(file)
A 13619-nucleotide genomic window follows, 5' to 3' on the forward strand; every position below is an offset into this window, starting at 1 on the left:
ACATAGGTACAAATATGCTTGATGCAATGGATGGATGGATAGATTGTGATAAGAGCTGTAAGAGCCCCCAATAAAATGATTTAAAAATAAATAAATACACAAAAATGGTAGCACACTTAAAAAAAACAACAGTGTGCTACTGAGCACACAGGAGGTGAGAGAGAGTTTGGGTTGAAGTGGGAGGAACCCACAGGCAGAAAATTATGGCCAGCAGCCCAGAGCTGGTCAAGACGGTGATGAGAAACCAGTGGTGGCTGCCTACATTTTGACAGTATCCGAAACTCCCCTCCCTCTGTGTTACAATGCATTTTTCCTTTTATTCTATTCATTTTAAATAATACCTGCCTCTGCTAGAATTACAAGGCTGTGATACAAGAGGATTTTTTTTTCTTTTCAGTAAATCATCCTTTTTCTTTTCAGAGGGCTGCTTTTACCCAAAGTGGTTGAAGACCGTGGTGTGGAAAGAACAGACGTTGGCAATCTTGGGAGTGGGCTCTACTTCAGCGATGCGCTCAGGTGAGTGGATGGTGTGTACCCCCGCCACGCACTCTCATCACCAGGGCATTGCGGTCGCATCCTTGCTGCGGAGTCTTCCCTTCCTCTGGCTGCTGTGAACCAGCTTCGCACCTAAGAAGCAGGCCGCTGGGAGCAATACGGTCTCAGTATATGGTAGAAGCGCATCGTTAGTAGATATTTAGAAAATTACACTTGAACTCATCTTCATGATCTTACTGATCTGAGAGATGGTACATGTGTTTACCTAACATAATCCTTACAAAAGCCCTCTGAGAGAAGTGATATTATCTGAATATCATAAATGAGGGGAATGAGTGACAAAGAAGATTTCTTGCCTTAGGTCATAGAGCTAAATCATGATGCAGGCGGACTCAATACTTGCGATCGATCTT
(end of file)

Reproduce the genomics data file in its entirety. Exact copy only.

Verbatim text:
A 13619-nucleotide genomic window follows, 5' to 3' on the forward strand; every position below is an offset into this window, starting at 1 on the left:
ACATAGGTACAAATATGCTTGATGCAATGGATGGATGGATAGATTGTGATAAGAGCTGTAAGAGCCCCCAATAAAATGATTTAAAAATAAATAAATACACAAAAATGGTAGCACACTTAAAAAAAACAACAGTGTGCTACTGAGCACACAGGAGGTGAGAGAGAGTTTGGGTTGAAGTGGGAGGAACCCACAGGCAGAAAATTATGGCCAGCAGCCCAGAGCTGGTCAAGACGGTGATGAGAAACCAGTGGTGGCTGCCTACATTTTGACAGTATCCGAAACTCCCCTCCCTCTGTGTTACAATGCATTTTTCCTTTTATTCTATTCATTTTAAATAATACCTGCCTCTGCTAGAATTACAAGGCTGTGATACAAGAGGATTTTTTTTTCTTTTCAGTAAATCATCCTTTTTCTTTTCAGAGGGCTGCTTTTACCCAAAGTGGTTGAAGACCGTGGTGTGGAAAGAACAGACGTTGGCAATCTTGGGAGTGGGCTCTACTTCAGCGATGCGCTCAGGTGAGTGGATGGTGTGTACCCCCGCCACGCACTCTCATCACCAGGGCATTGCGGTCGCATCCTTGCTGCGGAGTCTTCCCTTCCTCTGGCTGCTGTGAACCAGCTTCGCACCTAAGAAGCAGGCCGCTGGGAGCAATACGGTCTCAGTATATGGTAGAAGCGCATCGTTAGTAGATATTTAGAAAATTACACTTGAACTCATCTTCATGATCTTACTGATCTGAGAGATGGTACATGTGTTTACCTAACATAATCCTTACAAAAGCCCTCTGAGAGAAGTGATATTATCTGAATATCATAAATGAGGGGAATGAGTGACAAAGAAGATTTCTTGCCTTAGGTCATAGAGCTAAATCATGATGCAGGCGGACTCAATACTTGCGATCGATCTT